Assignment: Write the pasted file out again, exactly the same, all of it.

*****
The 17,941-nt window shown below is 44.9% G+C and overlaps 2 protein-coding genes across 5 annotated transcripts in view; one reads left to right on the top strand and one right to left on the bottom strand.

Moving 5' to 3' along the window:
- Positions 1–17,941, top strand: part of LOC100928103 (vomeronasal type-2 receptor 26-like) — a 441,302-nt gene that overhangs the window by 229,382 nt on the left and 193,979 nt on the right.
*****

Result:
The 17,941-nt window shown below is 44.9% G+C and overlaps 2 protein-coding genes across 5 annotated transcripts in view; one reads left to right on the top strand and one right to left on the bottom strand.

Moving 5' to 3' along the window:
- Positions 1–17,941, top strand: part of LOC100928103 (vomeronasal type-2 receptor 26-like) — a 441,302-nt gene that overhangs the window by 229,382 nt on the left and 193,979 nt on the right.